- Absent-minded - Preoccupied to the extent of being unaware of one’s immediate surroundings. Abstracted, daydreaming, inattentive, oblivious, forgetful.
- Abusive - Characterized by improper infliction of physical or psychological maltreatment towards another.
- Addict - One who is addicted to a compulsive activity. Examples: gambling, drugs, sex.
- Aimless - Devoid of direction or purpose.
- Alcoholic - A person who drinks alcoholic substances habitually and to excess.
- Anxious - Full of mental distress or uneasiness because of fear of danger or misfortune; greatly worried; solicitous.
- Arrogant - Having or displaying a sense of overbearing self-worth or self-importance. Inclined to social exclusiveness and who rebuff the advances of people considered inferior. Snobbish.
- Audacious - Recklessly bold in defiance of convention, propriety, law, or the like; insolent; braze, disobedient.
- Bad Habit - A revolting personal habit. Examples: picks nose, spits tobacco, drools, bad body odour.
- Bigmouth - A loud-mouthed or gossipy person.
- Bigot - One who is strongly partial to one’s own group, religion, race, or politics and is intolerant of those who differ.
- Blunt - Characterized by directness in manner or speech; without subtlety or evasion. Frank, callous, insensitive, brusque.
- Bold - In a bad sense, too forward; taking undue liberties; over assuming or confident; lacking proper modesty or restraint; rude; impudent. Abrupt, brazen, cheeky, brassy, audacious.
- Callous - They are hardened to emotions, rarely showing any form of it in expression. Unfeeling. Cold.
- Childish - Marked by or indicating a lack of maturity; puerile.
- Complex - An exaggerated or obsessive concern or fear. (List specific complex.)
- Cruel - Mean to anyone or anything, without care or regard to consequences and feelings.
- Cursed - A person who has befallen a prayer for evil or misfortune, placed under a spell, or borne into an evil circumstance, and suffers for it. Damned.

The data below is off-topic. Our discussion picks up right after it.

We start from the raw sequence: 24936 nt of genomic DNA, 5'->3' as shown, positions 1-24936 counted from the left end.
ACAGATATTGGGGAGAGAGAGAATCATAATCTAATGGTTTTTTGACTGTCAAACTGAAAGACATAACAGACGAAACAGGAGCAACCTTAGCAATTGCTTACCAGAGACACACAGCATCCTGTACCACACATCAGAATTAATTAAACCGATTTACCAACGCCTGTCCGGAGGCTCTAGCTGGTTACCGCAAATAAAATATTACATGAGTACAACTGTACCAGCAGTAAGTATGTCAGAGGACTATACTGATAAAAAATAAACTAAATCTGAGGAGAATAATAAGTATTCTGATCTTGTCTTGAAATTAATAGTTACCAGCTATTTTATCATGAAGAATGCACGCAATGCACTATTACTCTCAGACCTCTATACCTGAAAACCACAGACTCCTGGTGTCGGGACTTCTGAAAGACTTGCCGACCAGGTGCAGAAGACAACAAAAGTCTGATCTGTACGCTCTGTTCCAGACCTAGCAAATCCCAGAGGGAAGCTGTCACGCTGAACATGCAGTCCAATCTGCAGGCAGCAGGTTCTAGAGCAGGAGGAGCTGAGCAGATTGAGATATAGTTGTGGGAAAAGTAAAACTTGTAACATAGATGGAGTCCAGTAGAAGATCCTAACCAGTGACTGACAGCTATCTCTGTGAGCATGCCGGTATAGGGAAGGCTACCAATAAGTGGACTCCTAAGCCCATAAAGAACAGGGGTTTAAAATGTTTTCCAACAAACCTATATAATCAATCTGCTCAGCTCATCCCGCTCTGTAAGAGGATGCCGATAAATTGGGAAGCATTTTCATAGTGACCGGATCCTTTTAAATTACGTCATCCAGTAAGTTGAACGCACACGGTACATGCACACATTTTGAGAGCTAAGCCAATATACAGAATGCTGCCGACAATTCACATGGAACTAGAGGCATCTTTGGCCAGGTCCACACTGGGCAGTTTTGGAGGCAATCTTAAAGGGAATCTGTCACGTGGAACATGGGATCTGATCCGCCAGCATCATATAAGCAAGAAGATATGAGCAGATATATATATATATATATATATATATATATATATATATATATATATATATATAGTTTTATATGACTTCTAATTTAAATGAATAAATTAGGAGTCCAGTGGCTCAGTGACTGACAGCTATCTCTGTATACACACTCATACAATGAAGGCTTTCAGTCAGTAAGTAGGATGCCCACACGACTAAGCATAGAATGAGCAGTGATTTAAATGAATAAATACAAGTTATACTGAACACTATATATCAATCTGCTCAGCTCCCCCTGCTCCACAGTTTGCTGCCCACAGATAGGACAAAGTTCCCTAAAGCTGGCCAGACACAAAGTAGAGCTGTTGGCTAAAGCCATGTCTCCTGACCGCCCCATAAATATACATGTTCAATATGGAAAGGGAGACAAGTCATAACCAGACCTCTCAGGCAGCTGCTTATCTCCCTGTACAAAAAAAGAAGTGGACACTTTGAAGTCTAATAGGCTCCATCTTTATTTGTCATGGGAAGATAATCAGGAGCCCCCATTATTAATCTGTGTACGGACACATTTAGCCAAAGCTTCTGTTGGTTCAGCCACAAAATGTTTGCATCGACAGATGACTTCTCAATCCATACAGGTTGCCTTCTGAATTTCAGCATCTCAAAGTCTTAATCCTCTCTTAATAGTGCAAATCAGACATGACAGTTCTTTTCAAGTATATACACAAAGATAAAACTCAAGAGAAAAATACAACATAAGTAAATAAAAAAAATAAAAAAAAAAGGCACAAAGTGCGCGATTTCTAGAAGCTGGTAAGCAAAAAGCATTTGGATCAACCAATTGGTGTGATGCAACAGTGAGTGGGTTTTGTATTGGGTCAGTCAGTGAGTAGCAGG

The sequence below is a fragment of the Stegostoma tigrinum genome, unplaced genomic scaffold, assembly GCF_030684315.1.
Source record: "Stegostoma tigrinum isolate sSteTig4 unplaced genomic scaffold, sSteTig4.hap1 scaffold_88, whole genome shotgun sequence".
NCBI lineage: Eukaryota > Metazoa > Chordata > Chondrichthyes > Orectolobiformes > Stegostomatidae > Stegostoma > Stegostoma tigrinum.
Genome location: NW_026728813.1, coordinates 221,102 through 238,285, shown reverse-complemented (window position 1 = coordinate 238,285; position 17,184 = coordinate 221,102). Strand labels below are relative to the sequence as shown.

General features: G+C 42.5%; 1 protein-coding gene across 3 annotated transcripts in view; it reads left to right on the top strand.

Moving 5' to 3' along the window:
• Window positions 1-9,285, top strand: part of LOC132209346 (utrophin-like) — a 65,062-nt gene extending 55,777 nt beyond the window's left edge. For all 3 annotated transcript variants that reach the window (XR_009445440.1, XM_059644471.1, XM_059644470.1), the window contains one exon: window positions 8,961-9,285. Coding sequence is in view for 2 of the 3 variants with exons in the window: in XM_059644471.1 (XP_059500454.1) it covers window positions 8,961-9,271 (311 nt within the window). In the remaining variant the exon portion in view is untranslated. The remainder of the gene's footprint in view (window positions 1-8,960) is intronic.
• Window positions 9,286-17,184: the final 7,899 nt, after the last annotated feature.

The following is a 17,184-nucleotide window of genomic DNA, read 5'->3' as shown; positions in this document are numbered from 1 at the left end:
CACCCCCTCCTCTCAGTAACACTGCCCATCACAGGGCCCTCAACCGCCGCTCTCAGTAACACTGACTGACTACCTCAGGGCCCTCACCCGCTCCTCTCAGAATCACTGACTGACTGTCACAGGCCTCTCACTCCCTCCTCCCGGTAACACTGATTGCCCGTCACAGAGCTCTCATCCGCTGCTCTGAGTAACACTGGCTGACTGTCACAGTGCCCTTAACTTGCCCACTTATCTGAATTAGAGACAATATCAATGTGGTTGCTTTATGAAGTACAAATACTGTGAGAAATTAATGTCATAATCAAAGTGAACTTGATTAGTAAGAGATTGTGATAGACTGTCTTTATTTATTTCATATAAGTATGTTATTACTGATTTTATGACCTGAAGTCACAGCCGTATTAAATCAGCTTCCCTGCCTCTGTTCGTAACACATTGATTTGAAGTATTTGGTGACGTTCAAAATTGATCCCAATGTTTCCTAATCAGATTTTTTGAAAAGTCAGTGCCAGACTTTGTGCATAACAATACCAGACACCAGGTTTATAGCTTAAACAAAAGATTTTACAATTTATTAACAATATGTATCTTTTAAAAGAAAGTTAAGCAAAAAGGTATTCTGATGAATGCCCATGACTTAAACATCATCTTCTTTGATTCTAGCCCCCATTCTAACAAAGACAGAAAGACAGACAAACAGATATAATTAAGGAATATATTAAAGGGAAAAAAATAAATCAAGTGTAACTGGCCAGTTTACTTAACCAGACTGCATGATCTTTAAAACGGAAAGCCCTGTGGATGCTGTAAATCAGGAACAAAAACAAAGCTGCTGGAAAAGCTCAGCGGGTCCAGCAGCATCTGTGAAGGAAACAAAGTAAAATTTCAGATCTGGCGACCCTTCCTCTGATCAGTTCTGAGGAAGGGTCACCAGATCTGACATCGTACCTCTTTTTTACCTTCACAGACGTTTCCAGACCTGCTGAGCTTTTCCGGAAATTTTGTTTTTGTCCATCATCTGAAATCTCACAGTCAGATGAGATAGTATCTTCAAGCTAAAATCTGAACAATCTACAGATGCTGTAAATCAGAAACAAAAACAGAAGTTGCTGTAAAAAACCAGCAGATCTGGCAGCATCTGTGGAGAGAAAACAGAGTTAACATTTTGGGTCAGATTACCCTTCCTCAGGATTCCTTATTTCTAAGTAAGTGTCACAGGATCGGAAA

- Dependent - Unable to exist, sustain oneself, or act appropriately or normally without the assistance or direction of another.
- Deranged - Mentally decayed. Insane. Crazy. Mad. Psychotic.
“The Falconer” (from The Lies of Locke Lamora)
Cumulus Consonance Study 1 by Scott Naismith
Rodarte - Christian Louboutin Shoes
This is meant as an information resource for creative folk, not a complete guide. Be sure to supplement this with additional research. Find the rest of the series, including the previous posts on clergy, nobility, common medieval jobs, divination, spirit animals, mythical creatures, structuring an army, medieval punishments, armor, pre-gunpowder weapons, siege warfare, castle anatomy, and common terms of medieval life.
Black: First associated with the Vikings, black was worn by all and eventually became the color worn by mourners, the elderly, and scholars.
Blue: Light blue was worn by all, but dark blue was worn by higher-ranking nobles and royalty until it became associated with scholars and apprentices.
Crimson: A bright red worn by the wealthy.
Flame: A bright red-orange reserved for the wealthy.
Gold Cloth: Reserved for royalty.
Green: All shades; worn by all.
Murrey: Deep purple-red. Worn by the rich.
Parti-colored: Clothes that were often made up of several different colors like a Harlequin doll.
Purple: Reserved for royalty and very high-ranking nobility.
Red: Worn by all.
Red-browns: Extremely popular and worn by all.
Scarlet: A vibrant shade first reserved for royalty and then worn only be nobility.
Silver Cloth: Reserved for royalty.
Siskin: Light greenish-yellow worn by the wealthy.
Slate: A gray blue. Worn by all.
Tan: A light brown worn by the nobility.
Tartan: A plaid pattern of Scottish origin, the unique colors and pattern of which denote the wearer’s clan or family.
Tawny: A brownish-yellow color that was popular. Worn by all.
Watchet: A light greenish-blue worn by all.
White: Worn by all, but preferred by the nobility and royalty.
Yellow: Worn by all.
StarCityGames.com has me drawing a lot of things I’m not used to… which is definitely not a bad thing! Ice is especially tricky — they took forever because I hate colorpicking off of photos. The eyedropper tool makes things so easy, but then I wouldn’t learn as much.
The ice studies were pretty much as they appeared in the original photograph, and the other studies were more of a Find The Easiest Way To Render This Out Without Killing Myself.
ephemeral-elegance: Cashmere Cape, ca. 1912
Reville & Rossiter Ltd.
via Vintage Martini
Oh my god.
That looks like an easily replicated pattern. This would look pretty nice on dolls if you could get the drape right.
here ill post these together!! luv this water brush
Because this didn’t come in my SAI and I bet it didn’t with other people’s, here’s a pack of more textures (including the lava one!!!). Go to your SAI folder and just dump the ones you’d like in the brushtex folder (or w/e you have it called)
hi if you dont trust this brush for some weird reason check this shit out i just slapped it together with 4 colors and 30 seconds